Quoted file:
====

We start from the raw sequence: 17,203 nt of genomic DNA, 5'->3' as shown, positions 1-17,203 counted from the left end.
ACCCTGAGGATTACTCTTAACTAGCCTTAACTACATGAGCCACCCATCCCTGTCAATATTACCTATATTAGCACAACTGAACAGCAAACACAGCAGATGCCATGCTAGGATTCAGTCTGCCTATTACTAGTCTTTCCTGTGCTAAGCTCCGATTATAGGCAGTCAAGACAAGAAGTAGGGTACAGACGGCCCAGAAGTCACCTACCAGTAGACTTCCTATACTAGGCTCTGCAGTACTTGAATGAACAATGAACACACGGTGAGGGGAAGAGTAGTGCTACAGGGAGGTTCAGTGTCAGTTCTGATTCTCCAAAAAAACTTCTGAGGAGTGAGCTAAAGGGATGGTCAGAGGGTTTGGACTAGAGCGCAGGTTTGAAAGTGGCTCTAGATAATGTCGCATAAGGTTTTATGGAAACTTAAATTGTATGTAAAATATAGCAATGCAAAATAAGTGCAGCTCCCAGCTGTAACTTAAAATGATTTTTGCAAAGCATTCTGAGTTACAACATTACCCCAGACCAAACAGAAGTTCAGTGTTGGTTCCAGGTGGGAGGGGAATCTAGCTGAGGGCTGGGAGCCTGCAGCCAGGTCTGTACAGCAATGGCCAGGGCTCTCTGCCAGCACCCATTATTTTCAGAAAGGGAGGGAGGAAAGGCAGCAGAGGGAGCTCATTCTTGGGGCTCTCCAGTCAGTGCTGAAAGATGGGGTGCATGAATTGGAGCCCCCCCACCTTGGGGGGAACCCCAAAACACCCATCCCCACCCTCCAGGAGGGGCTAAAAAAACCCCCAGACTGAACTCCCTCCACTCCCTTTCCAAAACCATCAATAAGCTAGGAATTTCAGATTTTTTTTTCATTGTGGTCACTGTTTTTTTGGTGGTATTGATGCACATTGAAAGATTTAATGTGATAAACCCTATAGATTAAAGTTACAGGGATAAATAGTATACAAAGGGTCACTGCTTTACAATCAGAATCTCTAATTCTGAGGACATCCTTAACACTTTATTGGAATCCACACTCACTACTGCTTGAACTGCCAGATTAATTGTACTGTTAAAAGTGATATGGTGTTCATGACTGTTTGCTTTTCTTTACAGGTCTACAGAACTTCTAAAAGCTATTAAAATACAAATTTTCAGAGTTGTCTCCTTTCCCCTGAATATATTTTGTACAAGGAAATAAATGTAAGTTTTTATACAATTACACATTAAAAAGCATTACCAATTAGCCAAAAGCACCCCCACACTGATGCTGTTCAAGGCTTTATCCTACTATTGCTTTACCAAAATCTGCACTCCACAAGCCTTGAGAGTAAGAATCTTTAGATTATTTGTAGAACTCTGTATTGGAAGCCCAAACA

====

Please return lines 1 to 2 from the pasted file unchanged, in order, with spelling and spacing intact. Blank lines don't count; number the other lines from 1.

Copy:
We start from the raw sequence: 17,203 nt of genomic DNA, 5'->3' as shown, positions 1-17,203 counted from the left end.
ACCCTGAGGATTACTCTTAACTAGCCTTAACTACATGAGCCACCCATCCCTGTCAATATTACCTATATTAGCACAACTGAACAGCAAACACAGCAGATGCCATGCTAGGATTCAGTCTGCCTATTACTAGTCTTTCCTGTGCTAAGCTCCGATTATAGGCAGTCAAGACAAGAAGTAGGGTACAGACGGCCCAGAAGTCACCTACCAGTAGACTTCCTATACTAGGCTCTGCAGTACTTGAATGAACAATGAACACACGGTGAGGGGAAGAGTAGTGCTACAGGGAGGTTCAGTGTCAGTTCTGATTCTCCAAAAAAACTTCTGAGGAGTGAGCTAAAGGGATGGTCAGAGGGTTTGGACTAGAGCGCAGGTTTGAAAGTGGCTCTAGATAATGTCGCATAAGGTTTTATGGAAACTTAAATTGTATGTAAAATATAGCAATGCAAAATAAGTGCAGCTCCCAGCTGTAACTTAAAATGATTTTTGCAAAGCATTCTGAGTTACAACATTACCCCAGACCAAACAGAAGTTCAGTGTTGGTTCCAGGTGGGAGGGGAATCTAGCTGAGGGCTGGGAGCCTGCAGCCAGGTCTGTACAGCAATGGCCAGGGCTCTCTGCCAGCACCCATTATTTTCAGAAAGGGAGGGAGGAAAGGCAGCAGAGGGAGCTCATTCTTGGGGCTCTCCAGTCAGTGCTGAAAGATGGGGTGCATGAATTGGAGCCCCCCCACCTTGGGGGGAACCCCAAAACACCCATCCCCACCCTCCAGGAGGGGCTAAAAAAACCCCCAGACTGAACTCCCTCCACTCCCTTTCCAAAACCATCAATAAGCTAGGAATTTCAGATTTTTTTTTCATTGTGGTCACTGTTTTTTTGGTGGTATTGATGCACATTGAAAGATTTAATGTGATAAACCCTATAGATTAAAGTTACAGGGATAAATAGTATACAAAGGGTCACTGCTTTACAATCAGAATCTCTAATTCTGAGGACATCCTTAACACTTTATTGGAATCCACACTCACTACTGCTTGAACTGCCAGATTAATTGTACTGTTAAAAGTGATATGGTGTTCATGACTGTTTGCTTTTCTTTACAGGTCTACAGAACTTCTAAAAGCTATTAAAATACAAATTTTCAGAGTTGTCTCCTTTCCCCTGAATATATTTTGTACAAGGAAATAAATGTAAGTTTTTATACAATTACACATTAAAAAGCATTACCAATTAGCCAAAAGCACCCCCACACTGATGCTGTTCAAGGCTTTATCCTACTATTGCTTTACCAAAATCTGCACTCCACAAGCCTTGAGAGTAAGAATCTTTAGATTATTTGTAGAACTCTGTATTGGAAGCCCAAACA